1 Read – Chapters, Journal Articles, and Research Blogs: Find top research articles to cite and enrich your reading with your ready-made bibliography of qualitative research from SAGE books, journals, and other credible sources. Use the discussion questions online to practice thinking critically about research.

8.1 Vocabulary

For a key to the terms used here, visit:

Byrne, D. (2017). Why do research?. Project Planner.

8.2 Methodology and rich description

Qualitative research is supposed to offer ‘rich’ descriptions of social reality. This paper shows that such richness will vary according to our research problem and methodology.

Brekhus, W. H., Galliher, J. F., & Gubrium, J. F. (2005). The Need for Thin Description. Qualitative Inquiry11(6), 861–879.

Q. For your research topic, how ‘thickly descriptive’ does your work need to be?

Q. How do you decide on the level of description needed?

8.3 What I learnt

For Pierre-Nicolas’ own account of our discussions, visit this Into the Minds blog post.

Q. How does Pierre-Nicolas’ account compare to that given in the text?

8.4 Mixed methods

Beginning researchers are often tempted to use mixed or multiple methods. This paper reviews the problems in working with multiple datasets and how these problems can be overcome:

Moran-Ellis, J., Alexander, V. D., Cronin, A., Dickinson, M., Fielding, J., Sleney, J., & Thomas, H. (2006). Triangulation and integration: processes, claims and implications. Qualitative Research6(1), 45–59.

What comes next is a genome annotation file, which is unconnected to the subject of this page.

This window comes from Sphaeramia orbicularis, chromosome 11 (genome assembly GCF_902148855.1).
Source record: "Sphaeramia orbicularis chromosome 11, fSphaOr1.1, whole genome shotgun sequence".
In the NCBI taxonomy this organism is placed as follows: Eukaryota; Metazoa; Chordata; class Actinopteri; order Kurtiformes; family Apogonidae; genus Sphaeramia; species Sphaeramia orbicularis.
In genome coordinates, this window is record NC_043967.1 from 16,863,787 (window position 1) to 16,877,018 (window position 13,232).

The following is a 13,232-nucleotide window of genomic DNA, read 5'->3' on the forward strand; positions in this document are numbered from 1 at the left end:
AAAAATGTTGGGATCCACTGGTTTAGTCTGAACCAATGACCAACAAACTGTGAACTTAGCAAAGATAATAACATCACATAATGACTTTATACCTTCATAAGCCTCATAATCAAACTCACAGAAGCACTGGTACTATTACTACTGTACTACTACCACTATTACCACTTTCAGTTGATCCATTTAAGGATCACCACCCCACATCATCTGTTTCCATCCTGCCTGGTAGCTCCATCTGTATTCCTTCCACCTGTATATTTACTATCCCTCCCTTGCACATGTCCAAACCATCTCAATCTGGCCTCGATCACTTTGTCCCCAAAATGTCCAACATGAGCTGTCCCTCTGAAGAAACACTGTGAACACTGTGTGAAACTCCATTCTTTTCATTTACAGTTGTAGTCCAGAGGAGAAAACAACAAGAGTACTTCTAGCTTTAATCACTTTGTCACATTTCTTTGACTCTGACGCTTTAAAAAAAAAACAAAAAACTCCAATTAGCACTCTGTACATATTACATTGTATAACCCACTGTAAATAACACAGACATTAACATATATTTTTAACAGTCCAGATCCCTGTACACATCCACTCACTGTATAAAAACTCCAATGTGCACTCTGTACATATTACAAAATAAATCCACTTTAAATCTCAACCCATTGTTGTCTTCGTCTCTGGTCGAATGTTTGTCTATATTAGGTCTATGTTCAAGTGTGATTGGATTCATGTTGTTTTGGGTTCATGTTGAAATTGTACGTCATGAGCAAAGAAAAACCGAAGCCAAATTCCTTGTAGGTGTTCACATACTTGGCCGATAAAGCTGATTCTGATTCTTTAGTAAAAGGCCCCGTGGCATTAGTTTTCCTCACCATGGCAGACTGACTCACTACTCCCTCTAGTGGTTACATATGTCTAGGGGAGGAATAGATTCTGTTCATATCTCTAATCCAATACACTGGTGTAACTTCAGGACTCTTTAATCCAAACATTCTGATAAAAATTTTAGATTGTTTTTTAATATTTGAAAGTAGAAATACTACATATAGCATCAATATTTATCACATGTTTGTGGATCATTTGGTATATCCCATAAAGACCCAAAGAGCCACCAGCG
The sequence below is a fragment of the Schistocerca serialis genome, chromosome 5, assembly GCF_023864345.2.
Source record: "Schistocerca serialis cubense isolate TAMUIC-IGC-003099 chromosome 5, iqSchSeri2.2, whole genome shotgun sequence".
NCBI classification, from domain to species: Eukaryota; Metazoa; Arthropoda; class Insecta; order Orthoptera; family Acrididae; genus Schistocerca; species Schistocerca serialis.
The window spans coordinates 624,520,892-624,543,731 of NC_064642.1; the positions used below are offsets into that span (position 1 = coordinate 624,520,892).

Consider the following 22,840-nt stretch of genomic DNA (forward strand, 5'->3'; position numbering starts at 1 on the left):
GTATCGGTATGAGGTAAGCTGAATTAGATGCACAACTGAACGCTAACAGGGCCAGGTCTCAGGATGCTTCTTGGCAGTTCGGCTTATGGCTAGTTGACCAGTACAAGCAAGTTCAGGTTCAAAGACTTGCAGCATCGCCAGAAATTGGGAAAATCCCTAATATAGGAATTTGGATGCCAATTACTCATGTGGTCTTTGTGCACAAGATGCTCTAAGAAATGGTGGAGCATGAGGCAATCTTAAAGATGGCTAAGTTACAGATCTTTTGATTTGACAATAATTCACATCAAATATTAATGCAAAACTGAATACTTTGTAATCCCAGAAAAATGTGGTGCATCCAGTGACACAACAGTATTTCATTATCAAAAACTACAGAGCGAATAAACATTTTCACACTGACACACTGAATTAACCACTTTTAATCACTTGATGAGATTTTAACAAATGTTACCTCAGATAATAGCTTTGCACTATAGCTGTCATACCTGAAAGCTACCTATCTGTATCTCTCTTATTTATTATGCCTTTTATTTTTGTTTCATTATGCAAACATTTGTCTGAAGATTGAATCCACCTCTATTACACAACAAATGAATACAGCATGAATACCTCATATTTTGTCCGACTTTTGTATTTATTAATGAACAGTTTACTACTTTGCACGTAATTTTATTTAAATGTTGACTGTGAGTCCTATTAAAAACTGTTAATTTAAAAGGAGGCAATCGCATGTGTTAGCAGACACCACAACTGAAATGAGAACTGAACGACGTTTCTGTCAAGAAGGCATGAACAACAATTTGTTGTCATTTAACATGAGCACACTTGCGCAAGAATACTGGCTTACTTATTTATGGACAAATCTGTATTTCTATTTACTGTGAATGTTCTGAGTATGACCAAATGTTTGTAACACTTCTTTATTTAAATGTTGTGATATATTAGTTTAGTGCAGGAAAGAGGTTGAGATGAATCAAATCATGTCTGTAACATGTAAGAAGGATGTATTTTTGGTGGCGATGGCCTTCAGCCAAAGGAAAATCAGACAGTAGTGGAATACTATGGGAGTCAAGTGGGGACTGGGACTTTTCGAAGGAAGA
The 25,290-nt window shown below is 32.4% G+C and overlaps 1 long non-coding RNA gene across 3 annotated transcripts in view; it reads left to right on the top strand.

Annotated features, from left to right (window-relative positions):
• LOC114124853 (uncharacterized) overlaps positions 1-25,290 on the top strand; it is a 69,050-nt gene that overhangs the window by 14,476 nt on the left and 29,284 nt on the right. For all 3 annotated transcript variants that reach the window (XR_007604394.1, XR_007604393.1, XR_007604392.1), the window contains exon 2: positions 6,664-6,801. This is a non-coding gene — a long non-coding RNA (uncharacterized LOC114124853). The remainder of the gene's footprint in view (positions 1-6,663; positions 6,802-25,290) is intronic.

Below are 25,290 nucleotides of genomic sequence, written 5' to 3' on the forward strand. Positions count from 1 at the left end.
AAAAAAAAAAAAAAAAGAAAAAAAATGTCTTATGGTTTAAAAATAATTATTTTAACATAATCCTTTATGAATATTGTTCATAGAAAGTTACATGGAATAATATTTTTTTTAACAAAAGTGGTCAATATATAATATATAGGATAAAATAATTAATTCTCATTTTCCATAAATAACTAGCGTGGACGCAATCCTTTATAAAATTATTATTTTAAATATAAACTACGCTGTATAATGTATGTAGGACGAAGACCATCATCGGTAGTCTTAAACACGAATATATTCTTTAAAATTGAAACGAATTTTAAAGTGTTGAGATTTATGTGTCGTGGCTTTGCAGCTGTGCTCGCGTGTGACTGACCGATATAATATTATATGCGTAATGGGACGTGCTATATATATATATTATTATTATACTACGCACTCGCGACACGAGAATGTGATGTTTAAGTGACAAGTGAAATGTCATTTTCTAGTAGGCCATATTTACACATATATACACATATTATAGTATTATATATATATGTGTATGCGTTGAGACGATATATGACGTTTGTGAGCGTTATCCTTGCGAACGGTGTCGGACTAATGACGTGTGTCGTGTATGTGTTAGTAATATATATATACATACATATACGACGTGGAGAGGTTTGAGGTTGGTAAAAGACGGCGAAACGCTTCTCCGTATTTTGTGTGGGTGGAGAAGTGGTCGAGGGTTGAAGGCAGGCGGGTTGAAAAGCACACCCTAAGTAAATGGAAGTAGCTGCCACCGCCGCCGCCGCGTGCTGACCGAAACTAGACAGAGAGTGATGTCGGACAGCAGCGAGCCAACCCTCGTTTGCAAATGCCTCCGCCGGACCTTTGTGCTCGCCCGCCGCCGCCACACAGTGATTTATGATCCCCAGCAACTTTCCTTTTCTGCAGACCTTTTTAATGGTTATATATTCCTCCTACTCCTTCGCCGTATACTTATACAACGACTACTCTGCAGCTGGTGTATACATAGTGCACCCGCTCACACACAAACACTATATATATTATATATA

Following on from the themes raised in the previous paper, Markham and Couldry discuss how they integrated different datasets in their research on citizenship:

Markham, T., & Couldry, N. (2007). Tracking the Reflexivity of the (Dis)Engaged Citizen: Some Methodological Reflections. Qualitative Inquiry13(5), 675–695.

Is it possible to synthesize qualitative and quantitative research findings? This paper examines over forty research papers on HIV/AIDS to try to answer this question:

Voils, C. I., Sandelowski, M., Barroso, J., & Hasselblad, V. (2008). Making Sense of Qualitative and Quantitative Findings in Mixed Research Synthesis Studies. Field Methods20(1), 3–25.

Q. Based on these three articles, how would you summarise the potential benefits and challenges of mixed methods research?

Q. What considerations would you take into account if you were planning to combine multiple methods in your own research project?

8.5 Research design

See Chapter 5 of Giampietro Gobo’s book Doing Ethnography (2008) for an excellent treatment of designing qualitative research:

Gobo, G. (2008). 5 designing research. In Doing ethnography (pp. 69-96). SAGE

Publications Ltd.

Q. According to this chapter, what is a research design and what purpose does it serve?

Q. What pre-assumptions will you have to address when carrying out your research?